Epogen Warnings and Precautions
Tell your healthcare provider if you have porphyria, heart disease, or congestive heart failure before taking Epogen. Warnings and precautions also include watching out for potential drug interactions and avoiding the drug if you have uncontrolled high blood pressure, are allergic to mammalian cell-derived products, or are allergic to any components of Epogen. Knowing Epogen warnings and precautions before starting treatment can help minimize risks.
- A history of heart attack, blood clots, or stroke
- High blood pressure (hypertension)
- Congestive heart failure (CHF)
- Heart disease
- Seizures or epilepsy
- Any allergies, including allergies to food, dyes, or preservatives.
Also, let your healthcare provider know if you are:
- Pregnant or thinking of becoming pregnant.
Make sure to tell your healthcare provider about all other medicines you are taking, including prescription and non-prescription medicines, vitamins, and herbal supplements.
Warnings and precautions to be aware of prior to taking Epogen include the following:
- The medication can accelerate the worsening of cancer and may shorten survival, particularly when it increases hemoglobin levels too much. This risk must be weighed against the potential benefits of Epogen.
- In studies with people with chronic kidney disease, an increase in risk of death, stroke, and serious cardiovascular reactions (such as heart attacks) was reported when Epogen was used to target a hemoglobin level (a measure of red blood cells) greater than 11 g/dL. None of the studies that have been completed have identified a hemoglobin target level, Epogen dosage, or dosing strategy that does not increase these risks.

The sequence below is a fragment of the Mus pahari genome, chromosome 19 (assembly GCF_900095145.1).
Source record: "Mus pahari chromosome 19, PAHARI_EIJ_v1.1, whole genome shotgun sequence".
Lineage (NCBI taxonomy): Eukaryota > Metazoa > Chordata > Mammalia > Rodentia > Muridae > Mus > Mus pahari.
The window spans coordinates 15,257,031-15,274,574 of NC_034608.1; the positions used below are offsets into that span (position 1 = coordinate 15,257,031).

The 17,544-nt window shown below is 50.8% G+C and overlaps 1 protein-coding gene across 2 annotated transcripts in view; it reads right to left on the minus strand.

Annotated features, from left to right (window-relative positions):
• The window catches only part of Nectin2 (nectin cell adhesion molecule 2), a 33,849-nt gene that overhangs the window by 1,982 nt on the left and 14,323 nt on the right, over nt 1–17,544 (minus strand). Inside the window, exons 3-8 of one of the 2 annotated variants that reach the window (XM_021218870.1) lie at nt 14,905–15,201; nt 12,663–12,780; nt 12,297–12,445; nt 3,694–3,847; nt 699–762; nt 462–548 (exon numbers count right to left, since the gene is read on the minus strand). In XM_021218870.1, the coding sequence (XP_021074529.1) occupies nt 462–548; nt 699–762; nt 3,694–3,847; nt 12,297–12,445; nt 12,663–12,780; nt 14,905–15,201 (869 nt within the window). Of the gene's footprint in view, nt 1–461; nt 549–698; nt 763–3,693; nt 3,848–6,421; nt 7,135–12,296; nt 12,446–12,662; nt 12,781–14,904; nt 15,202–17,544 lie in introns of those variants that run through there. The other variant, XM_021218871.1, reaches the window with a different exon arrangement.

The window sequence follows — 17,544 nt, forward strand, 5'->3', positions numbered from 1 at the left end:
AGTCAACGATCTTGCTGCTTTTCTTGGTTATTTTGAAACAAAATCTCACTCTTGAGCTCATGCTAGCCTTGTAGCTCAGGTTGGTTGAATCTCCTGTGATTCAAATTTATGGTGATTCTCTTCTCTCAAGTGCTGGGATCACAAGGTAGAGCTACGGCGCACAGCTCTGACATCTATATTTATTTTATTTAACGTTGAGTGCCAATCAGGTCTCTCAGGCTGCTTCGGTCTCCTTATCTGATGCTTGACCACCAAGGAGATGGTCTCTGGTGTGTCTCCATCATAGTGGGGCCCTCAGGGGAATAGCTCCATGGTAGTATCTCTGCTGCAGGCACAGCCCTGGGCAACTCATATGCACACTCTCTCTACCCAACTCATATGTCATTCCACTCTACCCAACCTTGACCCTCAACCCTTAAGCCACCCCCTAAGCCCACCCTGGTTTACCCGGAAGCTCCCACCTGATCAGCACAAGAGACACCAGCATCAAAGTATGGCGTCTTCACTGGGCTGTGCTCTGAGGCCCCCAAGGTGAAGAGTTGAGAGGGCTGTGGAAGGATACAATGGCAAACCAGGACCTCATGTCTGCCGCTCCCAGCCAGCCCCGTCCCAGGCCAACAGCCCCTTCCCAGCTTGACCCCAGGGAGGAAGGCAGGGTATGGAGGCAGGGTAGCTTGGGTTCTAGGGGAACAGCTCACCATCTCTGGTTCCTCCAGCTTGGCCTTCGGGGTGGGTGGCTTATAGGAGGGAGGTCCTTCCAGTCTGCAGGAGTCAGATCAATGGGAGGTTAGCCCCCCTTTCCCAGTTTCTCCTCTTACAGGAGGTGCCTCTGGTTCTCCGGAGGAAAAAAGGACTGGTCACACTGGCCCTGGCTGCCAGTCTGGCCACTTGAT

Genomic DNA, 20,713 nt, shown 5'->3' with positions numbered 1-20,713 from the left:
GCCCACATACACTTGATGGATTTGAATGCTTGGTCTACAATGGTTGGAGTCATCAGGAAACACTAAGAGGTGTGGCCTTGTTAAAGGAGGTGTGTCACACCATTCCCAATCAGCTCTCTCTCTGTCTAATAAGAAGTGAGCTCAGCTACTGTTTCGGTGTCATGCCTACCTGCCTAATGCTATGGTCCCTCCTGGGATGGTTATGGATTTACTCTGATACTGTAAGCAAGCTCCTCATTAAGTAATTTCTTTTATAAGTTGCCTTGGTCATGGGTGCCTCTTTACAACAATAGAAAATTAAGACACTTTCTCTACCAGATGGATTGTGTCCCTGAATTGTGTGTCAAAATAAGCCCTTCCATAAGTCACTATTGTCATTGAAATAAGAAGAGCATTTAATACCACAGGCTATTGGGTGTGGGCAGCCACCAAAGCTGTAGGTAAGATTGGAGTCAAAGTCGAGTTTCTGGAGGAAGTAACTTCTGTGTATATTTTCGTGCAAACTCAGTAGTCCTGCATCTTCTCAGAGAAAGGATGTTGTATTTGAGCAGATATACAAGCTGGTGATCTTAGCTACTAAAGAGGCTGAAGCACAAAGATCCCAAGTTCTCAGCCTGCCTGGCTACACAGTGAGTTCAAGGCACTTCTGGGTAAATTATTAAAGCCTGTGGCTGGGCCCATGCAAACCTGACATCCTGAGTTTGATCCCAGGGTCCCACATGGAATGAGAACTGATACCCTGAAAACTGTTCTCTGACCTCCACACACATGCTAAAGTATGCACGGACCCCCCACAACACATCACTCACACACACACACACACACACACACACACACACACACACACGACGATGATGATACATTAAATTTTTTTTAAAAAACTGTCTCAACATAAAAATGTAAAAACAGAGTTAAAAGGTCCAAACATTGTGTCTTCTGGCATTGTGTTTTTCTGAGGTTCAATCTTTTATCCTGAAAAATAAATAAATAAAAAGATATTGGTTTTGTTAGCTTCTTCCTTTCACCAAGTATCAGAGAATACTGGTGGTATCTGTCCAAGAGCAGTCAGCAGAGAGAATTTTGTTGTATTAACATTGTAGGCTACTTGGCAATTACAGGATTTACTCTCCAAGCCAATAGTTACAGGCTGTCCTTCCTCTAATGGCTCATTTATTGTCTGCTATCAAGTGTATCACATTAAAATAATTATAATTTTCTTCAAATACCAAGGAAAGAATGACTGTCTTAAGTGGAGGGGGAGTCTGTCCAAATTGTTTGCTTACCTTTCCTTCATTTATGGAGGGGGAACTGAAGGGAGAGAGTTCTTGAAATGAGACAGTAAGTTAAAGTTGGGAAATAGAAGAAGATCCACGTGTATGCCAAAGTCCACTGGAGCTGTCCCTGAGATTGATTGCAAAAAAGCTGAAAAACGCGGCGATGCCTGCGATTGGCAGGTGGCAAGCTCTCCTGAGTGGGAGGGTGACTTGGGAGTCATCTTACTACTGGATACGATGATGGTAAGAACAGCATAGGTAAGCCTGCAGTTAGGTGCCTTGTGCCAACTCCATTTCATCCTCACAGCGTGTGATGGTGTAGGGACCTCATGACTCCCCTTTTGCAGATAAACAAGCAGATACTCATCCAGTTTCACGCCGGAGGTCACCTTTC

- Your healthcare provider should measure your hemoglobin frequently and adjust your Epogen dosage so that your hemoglobin does not increase too quickly or too much. However, this will not prevent all cardiovascular problems, and you and your healthcare provider must weigh the potential benefits of Epogen against these risks.
- The medication may cause high blood pressure (hypertension). This can be a problem, especially if you already have high blood pressure. Your healthcare provider should monitor your blood pressure closely while you are taking Epogen.
- In studies, some people who took Epogen experienced seizures. If you have a seizure while taking the drug, tell your healthcare provider immediately.
- The multi-dose Epogen vials contain benzyl alcohol, which can cause problems in premature infants. The single-dose vials do not contain benzyl alcohol.
- In rare cases, people can form antibodies to Epogen, causing severe anemia. If your anemia worsens while you are taking the drug, your healthcare provider should check to see if you are forming these antibodies. If this occurs, you may need to stop taking Epogen permanently.
- Epogen contains albumin, a human blood protein. As with all albumin products, theoretically, there is an extremely small risk of contracting an infection (including serious infections) from the albumin. However, there are no cases of this ever happening with an albumin product.
- In rare cases, Epogen can cause worsening of porphyria (a blood condition). If you have porphyria, your healthcare provider may need to monitor you more closely.
- Epogen is unlikely to interact with other medications (see Epogen Drug Interactions).
- Epogen is considered a pregnancy Category C medication. This means that it may not be safe for use during pregnancy. Talk to your healthcare provider about the risks and benefits of taking the drug while pregnant (see Epogen and Pregnancy).
- It is not known if Epogen passes through breast milk. Therefore, if you are breastfeeding or plan to start, discuss this with your healthcare provider prior to taking the drug (see Epogen and Breastfeeding).